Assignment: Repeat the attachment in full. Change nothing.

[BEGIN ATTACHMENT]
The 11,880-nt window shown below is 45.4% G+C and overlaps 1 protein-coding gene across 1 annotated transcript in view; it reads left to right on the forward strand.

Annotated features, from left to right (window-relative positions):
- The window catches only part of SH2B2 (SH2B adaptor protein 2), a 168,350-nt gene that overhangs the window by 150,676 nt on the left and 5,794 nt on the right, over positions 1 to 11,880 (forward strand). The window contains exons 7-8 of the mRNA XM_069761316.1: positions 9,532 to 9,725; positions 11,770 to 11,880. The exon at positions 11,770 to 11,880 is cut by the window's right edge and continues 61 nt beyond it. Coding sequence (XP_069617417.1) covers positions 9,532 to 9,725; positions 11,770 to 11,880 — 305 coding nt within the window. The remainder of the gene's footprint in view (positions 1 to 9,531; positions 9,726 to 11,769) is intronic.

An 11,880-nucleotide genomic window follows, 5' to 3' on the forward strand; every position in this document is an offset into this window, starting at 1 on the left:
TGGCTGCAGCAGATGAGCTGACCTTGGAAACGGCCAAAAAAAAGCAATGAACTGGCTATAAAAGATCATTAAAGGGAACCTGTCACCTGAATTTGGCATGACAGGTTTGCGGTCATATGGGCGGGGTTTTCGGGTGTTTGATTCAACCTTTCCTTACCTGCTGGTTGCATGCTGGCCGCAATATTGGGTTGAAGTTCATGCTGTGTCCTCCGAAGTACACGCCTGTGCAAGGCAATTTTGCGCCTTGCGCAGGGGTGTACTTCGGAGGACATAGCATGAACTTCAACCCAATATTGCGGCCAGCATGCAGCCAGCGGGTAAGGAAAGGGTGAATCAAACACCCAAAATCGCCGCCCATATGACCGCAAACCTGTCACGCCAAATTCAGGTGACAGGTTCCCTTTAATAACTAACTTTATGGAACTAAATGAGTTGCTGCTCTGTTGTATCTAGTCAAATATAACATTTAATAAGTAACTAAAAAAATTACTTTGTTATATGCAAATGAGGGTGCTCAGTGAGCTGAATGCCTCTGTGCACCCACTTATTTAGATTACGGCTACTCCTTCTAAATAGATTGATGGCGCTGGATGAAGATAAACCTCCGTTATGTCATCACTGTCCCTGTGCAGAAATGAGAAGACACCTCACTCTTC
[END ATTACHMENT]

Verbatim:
The 11,880-nt window shown below is 45.4% G+C and overlaps 1 protein-coding gene across 1 annotated transcript in view; it reads left to right on the forward strand.

Annotated features, from left to right (window-relative positions):
- The window catches only part of SH2B2 (SH2B adaptor protein 2), a 168,350-nt gene that overhangs the window by 150,676 nt on the left and 5,794 nt on the right, over positions 1 to 11,880 (forward strand). The window contains exons 7-8 of the mRNA XM_069761316.1: positions 9,532 to 9,725; positions 11,770 to 11,880. The exon at positions 11,770 to 11,880 is cut by the window's right edge and continues 61 nt beyond it. Coding sequence (XP_069617417.1) covers positions 9,532 to 9,725; positions 11,770 to 11,880 — 305 coding nt within the window. The remainder of the gene's footprint in view (positions 1 to 9,531; positions 9,726 to 11,769) is intronic.

An 11,880-nucleotide genomic window follows, 5' to 3' on the forward strand; every position in this document is an offset into this window, starting at 1 on the left:
TGGCTGCAGCAGATGAGCTGACCTTGGAAACGGCCAAAAAAAAGCAATGAACTGGCTATAAAAGATCATTAAAGGGAACCTGTCACCTGAATTTGGCATGACAGGTTTGCGGTCATATGGGCGGGGTTTTCGGGTGTTTGATTCAACCTTTCCTTACCTGCTGGTTGCATGCTGGCCGCAATATTGGGTTGAAGTTCATGCTGTGTCCTCCGAAGTACACGCCTGTGCAAGGCAATTTTGCGCCTTGCGCAGGGGTGTACTTCGGAGGACATAGCATGAACTTCAACCCAATATTGCGGCCAGCATGCAGCCAGCGGGTAAGGAAAGGGTGAATCAAACACCCAAAATCGCCGCCCATATGACCGCAAACCTGTCACGCCAAATTCAGGTGACAGGTTCCCTTTAATAACTAACTTTATGGAACTAAATGAGTTGCTGCTCTGTTGTATCTAGTCAAATATAACATTTAATAAGTAACTAAAAAAATTACTTTGTTATATGCAAATGAGGGTGCTCAGTGAGCTGAATGCCTCTGTGCACCCACTTATTTAGATTACGGCTACTCCTTCTAAATAGATTGATGGCGCTGGATGAAGATAAACCTCCGTTATGTCATCACTGTCCCTGTGCAGAAATGAGAAGACACCTCACTCTTC